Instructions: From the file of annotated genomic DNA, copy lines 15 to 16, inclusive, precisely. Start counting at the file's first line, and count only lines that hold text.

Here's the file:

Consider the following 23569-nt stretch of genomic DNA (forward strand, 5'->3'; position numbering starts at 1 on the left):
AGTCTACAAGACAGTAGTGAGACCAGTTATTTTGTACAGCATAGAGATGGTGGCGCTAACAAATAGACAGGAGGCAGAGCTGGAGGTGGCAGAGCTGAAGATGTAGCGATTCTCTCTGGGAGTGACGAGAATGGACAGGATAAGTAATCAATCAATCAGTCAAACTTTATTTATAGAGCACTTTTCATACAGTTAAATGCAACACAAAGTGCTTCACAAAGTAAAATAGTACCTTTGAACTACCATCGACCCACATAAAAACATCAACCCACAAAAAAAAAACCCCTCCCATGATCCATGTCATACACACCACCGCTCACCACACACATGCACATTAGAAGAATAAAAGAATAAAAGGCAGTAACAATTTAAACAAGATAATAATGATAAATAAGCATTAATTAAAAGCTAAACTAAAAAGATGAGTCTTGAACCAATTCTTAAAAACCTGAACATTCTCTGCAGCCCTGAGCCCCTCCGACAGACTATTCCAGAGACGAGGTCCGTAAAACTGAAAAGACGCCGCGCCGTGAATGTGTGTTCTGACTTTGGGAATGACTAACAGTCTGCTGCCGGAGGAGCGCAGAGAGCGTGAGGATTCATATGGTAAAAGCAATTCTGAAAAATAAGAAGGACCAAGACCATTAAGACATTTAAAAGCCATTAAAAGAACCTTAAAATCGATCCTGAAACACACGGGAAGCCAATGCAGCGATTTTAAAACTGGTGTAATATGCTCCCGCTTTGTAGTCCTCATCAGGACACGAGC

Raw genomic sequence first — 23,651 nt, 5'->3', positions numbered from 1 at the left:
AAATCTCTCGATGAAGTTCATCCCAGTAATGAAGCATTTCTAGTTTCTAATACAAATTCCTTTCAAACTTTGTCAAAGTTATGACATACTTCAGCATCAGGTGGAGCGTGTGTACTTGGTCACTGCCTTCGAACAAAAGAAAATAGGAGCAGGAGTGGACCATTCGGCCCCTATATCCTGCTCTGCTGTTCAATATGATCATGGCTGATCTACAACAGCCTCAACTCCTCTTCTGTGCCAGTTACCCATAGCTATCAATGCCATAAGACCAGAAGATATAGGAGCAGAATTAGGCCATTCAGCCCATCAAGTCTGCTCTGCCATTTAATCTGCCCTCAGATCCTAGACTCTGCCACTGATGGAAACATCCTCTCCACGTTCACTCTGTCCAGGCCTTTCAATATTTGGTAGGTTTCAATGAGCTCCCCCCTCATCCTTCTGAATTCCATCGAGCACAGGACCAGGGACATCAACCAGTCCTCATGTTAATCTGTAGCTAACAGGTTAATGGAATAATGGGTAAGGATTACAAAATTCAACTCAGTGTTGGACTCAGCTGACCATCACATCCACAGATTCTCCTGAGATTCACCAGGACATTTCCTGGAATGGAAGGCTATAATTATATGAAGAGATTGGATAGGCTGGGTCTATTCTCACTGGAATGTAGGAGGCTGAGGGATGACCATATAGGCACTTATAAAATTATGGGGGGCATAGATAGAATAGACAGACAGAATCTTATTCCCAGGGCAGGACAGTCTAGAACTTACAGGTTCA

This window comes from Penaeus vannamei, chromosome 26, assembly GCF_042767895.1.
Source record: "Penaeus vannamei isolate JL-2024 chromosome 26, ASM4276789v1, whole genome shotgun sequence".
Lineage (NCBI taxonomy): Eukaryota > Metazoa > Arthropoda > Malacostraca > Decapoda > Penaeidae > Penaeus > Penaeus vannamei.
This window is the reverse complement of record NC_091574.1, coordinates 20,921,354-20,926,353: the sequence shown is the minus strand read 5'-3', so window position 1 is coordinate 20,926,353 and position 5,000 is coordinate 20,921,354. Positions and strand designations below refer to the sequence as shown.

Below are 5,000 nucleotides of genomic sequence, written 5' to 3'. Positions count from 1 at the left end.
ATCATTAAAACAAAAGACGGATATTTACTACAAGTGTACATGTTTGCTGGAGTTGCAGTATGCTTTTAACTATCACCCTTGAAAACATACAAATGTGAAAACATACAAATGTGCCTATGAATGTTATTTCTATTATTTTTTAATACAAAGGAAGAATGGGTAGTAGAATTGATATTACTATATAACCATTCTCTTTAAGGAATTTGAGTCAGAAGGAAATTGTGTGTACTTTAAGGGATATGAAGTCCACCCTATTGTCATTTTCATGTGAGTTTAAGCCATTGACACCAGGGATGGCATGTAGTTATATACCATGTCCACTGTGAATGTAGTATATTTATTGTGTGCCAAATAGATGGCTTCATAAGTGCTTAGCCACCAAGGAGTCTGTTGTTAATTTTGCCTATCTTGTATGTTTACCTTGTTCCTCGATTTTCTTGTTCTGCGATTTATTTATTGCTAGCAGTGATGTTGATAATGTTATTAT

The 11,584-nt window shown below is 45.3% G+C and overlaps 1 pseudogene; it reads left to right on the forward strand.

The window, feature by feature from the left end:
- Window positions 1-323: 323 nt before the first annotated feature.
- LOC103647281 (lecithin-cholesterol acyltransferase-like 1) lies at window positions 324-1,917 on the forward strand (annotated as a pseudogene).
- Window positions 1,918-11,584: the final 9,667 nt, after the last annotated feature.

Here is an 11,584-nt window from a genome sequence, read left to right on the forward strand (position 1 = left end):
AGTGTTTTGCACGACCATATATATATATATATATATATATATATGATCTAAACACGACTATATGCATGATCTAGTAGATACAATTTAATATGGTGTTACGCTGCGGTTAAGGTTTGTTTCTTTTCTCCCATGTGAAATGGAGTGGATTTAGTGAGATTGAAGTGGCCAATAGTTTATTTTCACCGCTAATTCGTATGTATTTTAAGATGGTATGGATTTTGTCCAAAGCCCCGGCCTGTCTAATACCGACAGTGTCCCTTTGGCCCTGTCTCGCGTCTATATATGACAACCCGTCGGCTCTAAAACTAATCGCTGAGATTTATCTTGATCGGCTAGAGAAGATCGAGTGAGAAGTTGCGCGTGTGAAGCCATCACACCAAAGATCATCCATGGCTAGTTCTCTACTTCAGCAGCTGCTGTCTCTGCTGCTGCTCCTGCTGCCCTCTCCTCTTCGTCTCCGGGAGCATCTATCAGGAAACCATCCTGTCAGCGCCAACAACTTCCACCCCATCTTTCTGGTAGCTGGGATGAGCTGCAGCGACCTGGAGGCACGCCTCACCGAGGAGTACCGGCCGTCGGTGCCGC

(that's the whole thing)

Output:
- Window positions 1,918-11,584: the final 9,667 nt, after the last annotated feature.

Here is an 11,584-nt window from a genome sequence, read left to right on the forward strand (position 1 = left end):